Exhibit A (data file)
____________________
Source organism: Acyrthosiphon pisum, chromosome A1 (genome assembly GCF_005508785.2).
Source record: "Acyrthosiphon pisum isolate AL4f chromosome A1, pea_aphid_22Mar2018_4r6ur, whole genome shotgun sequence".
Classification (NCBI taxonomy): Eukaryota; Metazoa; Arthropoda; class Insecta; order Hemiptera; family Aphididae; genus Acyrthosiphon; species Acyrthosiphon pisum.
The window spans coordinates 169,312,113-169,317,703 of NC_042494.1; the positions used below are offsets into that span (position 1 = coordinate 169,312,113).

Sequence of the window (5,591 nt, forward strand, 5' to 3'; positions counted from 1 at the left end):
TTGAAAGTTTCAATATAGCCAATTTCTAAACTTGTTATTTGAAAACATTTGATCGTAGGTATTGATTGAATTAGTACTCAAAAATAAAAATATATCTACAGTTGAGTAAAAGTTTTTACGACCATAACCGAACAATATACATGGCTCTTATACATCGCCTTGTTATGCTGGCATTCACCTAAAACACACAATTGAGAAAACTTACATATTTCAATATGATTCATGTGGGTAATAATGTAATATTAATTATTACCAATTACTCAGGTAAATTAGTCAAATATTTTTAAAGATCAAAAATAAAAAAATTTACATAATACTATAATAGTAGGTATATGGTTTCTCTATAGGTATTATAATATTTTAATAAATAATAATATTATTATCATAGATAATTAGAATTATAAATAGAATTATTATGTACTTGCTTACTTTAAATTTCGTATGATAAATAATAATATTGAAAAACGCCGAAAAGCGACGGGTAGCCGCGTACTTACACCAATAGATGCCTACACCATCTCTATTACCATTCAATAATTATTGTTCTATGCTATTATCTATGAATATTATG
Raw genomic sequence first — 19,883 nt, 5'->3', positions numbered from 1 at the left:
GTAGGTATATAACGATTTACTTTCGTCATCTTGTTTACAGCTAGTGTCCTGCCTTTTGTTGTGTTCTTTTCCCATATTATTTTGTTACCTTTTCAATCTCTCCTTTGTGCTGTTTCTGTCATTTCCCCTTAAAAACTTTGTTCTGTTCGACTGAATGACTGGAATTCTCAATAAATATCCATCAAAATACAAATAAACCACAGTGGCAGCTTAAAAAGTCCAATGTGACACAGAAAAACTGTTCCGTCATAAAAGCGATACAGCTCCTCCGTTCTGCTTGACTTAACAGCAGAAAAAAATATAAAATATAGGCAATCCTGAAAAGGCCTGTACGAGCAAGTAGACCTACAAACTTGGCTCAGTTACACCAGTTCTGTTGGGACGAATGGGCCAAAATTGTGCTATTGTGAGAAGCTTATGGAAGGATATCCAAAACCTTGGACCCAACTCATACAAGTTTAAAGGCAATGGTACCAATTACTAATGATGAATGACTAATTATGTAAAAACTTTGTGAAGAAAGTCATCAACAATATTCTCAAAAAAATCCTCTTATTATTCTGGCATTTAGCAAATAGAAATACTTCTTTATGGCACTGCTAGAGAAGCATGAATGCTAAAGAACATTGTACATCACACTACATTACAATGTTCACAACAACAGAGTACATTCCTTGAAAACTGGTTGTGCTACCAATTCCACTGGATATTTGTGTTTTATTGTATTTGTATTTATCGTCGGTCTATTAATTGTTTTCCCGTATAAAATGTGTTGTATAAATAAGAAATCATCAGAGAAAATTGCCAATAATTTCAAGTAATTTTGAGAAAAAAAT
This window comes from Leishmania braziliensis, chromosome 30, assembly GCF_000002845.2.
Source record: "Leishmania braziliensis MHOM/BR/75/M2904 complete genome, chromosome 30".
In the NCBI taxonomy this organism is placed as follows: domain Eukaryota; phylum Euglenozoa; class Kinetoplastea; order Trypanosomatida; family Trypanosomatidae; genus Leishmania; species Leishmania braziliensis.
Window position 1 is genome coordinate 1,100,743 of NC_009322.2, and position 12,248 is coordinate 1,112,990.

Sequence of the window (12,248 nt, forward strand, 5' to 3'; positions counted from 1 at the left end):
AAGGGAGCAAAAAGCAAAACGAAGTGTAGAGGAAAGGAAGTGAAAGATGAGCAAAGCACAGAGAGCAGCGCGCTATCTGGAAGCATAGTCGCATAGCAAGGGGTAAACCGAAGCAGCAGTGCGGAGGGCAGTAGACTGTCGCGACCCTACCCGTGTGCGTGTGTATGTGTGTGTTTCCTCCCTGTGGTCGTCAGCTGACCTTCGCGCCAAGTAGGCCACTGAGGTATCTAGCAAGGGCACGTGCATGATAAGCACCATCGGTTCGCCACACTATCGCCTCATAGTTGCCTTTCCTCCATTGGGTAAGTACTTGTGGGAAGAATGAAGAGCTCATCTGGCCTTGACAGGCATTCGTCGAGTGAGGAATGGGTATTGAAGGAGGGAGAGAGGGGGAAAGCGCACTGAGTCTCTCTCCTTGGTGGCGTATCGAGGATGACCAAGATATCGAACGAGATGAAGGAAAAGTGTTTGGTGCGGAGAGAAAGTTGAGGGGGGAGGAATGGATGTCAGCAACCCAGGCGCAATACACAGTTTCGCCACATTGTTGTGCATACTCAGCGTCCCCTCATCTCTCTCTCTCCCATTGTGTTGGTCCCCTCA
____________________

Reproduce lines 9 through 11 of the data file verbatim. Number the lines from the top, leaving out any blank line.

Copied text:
This window comes from Leishmania braziliensis, chromosome 30, assembly GCF_000002845.2.
Source record: "Leishmania braziliensis MHOM/BR/75/M2904 complete genome, chromosome 30".
In the NCBI taxonomy this organism is placed as follows: domain Eukaryota; phylum Euglenozoa; class Kinetoplastea; order Trypanosomatida; family Trypanosomatidae; genus Leishmania; species Leishmania braziliensis.